A Taste of DuCard Vineyards
On Saturday, a friend and I took a day trip to the Shenandoah Mountains for a visit to DuCard Vineyards, 40 Gibson Hallow Lane, Etlan in Madison County, Va., to check out its food and wine pairing program.
Held in DuCard’s barrel room where the aging process takes place, the program is offered at 1 and 3 p.m. most Saturdays, Sundays and holiday Mondays from May through early September. The program pairs four of DuCard’s latest releases with a series of small bites prepared by an in-house chef. The tastings features ingredients grown in the chef’s garden or from local gourmet shops.
We started our trek at 11:30 a.m. and arrived about 2:45 p.m. The vineyard is about a half hour east of Luray Caverns, an hour south of Centerville and near the hiking trails of Old Rag Mountain. We wanted to give ourselves time in case traffic was bad and to enjoy the scenic drive. We also stopped at Carousel Frozen Treats in Warrenton for lunch and ice cream on the way.
We arrived and were treated to a glass of white wine that hasn’t been released yet while we waited for the tasting to begin. After sitting on the patio enjoying the views of the grape arbors and mountains, we were escorted to the production facility by Chef Kris where we began with caprese sticks made with fresh basil grown in the chef’s garden and DuCard’s Rose wine. The chef talked about the winery and the wine-making process, pointing out the grape destemmer and crusher.
We were then led into the barrel room, which had a farm table in the center set with mixed nuts, crackers, bread and olive oil surrounded by the wooden barrels and metal barrels holding the next batch of wines. There was even a blanket on the back of each chair in case we got cold since the room is kept about 60 degrees Fahrenheit.
Each place had three small plates filled with different bites to pair with the three different wines we were sampling. We started with DuCard’s signature Viognier white wine paired with a slice of pineapple, raspberry, shrimp, chicken with mango chutney and Lusk gouda-style cheese from nearby Mountain View Farm. The Viognier we sampled was bottled in June 2014 with 100 percent Viognier grapes with 30 percent aged in oak barrels then mixed with unaged in steel vats to finish aging.
Next up was the Popham Run Red paired with bruschetta, pork with spicy plum chutney and roast lamb with Greek sauce. The wine is a Bordeaux-style blend made with four different varieties of grapes and aged 10 months in oak barrels.
Then it was time for dessert with C’est Trop, a port-style wine made with Norton grapes – a hearty grape native to Virginia that stays on the vine the longest of DuCard’s grapes — infused with brandy and aged two years in Maker’s Mark oak bourbon barrels. It was paired with a strawberry, cheesecake and dark chocolate from Charlottesville Candy Co. The C’est Trop was definitely my favorite.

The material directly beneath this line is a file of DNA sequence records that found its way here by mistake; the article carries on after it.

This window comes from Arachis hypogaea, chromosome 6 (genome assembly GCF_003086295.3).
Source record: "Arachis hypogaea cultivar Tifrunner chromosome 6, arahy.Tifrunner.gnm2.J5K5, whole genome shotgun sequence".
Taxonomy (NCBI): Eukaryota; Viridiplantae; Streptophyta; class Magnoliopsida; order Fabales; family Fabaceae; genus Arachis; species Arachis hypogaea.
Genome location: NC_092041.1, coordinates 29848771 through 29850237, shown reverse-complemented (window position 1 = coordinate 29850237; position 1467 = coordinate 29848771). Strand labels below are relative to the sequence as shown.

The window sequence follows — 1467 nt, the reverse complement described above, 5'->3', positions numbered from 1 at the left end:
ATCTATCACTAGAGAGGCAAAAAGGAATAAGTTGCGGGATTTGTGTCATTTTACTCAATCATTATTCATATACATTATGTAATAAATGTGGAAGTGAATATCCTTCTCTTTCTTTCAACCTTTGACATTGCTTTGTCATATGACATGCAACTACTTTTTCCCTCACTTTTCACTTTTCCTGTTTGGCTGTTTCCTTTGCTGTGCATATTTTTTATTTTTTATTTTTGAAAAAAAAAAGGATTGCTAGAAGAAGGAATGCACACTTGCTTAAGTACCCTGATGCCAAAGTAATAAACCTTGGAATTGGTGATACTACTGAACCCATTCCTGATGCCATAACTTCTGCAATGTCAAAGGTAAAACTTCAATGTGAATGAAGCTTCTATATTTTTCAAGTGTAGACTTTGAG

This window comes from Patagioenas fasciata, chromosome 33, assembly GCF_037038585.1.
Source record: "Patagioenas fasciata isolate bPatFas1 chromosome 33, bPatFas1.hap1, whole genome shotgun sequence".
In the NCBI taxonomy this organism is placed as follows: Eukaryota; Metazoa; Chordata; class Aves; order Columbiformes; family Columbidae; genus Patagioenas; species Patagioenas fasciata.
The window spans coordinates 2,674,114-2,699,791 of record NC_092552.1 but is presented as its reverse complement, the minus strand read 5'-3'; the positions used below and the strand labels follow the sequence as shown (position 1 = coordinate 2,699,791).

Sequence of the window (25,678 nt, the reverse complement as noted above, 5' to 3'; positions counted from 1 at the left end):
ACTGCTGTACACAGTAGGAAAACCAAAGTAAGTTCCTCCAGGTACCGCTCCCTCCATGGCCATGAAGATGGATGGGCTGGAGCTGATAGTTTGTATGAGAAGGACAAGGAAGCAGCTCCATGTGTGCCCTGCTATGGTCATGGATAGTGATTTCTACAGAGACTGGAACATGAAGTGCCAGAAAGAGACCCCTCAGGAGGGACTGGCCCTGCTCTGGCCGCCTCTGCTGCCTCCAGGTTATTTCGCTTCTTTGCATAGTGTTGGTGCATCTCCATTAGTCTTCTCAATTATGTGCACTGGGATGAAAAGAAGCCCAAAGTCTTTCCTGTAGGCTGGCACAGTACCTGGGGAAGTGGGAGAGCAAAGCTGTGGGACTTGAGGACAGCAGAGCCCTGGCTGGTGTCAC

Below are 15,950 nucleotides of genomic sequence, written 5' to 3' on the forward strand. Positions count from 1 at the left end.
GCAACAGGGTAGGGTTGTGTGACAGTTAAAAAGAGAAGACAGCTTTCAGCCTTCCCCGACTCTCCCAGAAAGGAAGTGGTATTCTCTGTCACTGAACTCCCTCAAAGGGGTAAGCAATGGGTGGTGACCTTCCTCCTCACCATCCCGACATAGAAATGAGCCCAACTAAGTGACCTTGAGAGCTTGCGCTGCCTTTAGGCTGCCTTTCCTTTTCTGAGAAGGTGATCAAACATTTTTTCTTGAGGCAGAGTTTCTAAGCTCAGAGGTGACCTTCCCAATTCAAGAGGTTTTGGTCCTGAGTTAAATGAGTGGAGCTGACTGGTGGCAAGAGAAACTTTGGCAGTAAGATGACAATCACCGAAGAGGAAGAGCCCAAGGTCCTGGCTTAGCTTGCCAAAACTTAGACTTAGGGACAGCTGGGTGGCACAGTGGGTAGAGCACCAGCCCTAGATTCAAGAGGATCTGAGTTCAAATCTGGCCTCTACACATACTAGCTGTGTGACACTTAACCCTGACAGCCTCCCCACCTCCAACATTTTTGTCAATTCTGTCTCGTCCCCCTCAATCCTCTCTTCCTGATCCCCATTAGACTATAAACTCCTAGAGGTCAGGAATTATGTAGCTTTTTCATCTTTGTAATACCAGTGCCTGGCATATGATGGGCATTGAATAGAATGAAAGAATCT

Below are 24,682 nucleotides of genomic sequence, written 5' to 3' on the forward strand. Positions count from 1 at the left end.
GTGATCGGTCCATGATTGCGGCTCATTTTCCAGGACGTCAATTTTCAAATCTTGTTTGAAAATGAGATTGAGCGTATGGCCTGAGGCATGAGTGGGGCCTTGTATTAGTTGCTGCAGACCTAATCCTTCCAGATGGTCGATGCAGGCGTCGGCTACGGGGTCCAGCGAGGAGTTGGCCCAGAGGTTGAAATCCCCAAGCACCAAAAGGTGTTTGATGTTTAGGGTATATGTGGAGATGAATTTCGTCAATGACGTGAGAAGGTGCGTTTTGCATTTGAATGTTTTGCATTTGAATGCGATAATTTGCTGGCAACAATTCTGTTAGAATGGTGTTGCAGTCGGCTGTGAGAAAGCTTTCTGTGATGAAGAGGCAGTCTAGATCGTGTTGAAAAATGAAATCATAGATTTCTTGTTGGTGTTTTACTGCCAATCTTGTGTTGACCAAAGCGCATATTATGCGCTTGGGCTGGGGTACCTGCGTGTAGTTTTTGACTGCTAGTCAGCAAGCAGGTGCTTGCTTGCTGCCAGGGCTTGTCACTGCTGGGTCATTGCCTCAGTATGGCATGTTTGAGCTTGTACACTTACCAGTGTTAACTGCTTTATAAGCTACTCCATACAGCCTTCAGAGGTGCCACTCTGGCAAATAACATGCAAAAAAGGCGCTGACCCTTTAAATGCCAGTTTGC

We also got to sample a not-yet-released vintage straight from the barrel. The difference was striking with the young wine much less complex and the tannins not yet as strong.
DuCard’s wine and food pairing program is limited to 10 people per seating and costs $39 per person. Reservations can be made online.
Afterward, I sat down with owner Scott Elliff, who called the vineyard a “hobby gone wild.” He bought an old apple orchard near his summer home, but soil tests revealed the land wasn’t good for growing much except grapes. He planted his first grapes 17 years ago with vines from California, Arkansas and Mississippi.
“We don’t irrigate or fertilize. We want a hot, dry condition and seek to stress the vines into putting their limited energy into ripening the fruit,” he said. “We take off extra leaves and drop about a third of the crop to the ground in late summer—something people visiting for the first time just shake their heads about, sure we don’t know what we’re doing. But in fact, we must do that in order to get high quality on the fruit that remains on the vine.”
The tasting room was added five years ago. The boutique winery currently has about 15 acres planted with seven different varieties of grapes including Cab Franc, Norton, Merlot and Chardonnay. Everything is still done by hand including planting, pruning, harvesting and pressing.
“We originally sold to other wineries, but they were winning awards with our grapes,” Elliff said. So they began bottling their own wine for friends and family. It continued to grow and today produces 30 tons of grapes and 1,500-2,000 cases a year.
The tasting room with cathedral ceiling, fireplace and shaded patio is open from 11-6 p.m. Friday through Sunday and holiday Mondays year round and seven days a week in September, October and November. The bar and wood floors are made from reclaimed lumber from trees and barns originally on the property and is powered by solar panels on the roof. Meats, cheeses, crackers, chocolates and water are for sale along with cigars that you can enjoy on the patio. Guests are also welcome to bring their own picnics and their dogs.
Fall is the perfect time to plan a weekend trip to the Shenandoah Mountains to view the colorful foliage. The Inn at Little Washington is just up the road, so you can enjoy a weekend of hiking, wine tasting and good food. Or plan a wine country tour visiting the three other wineries in Madison County or the 71 other wineries along the Central Virginia Wine Trail.
Editor-in-Chief Mark Heckathorn is a journalist, movie buff and foodie. He oversees DC on Heels editorial operations as well as strategic planning and staff development. Reach him with story ideas or suggestions at dcoheditor (at) gmail (dot) com.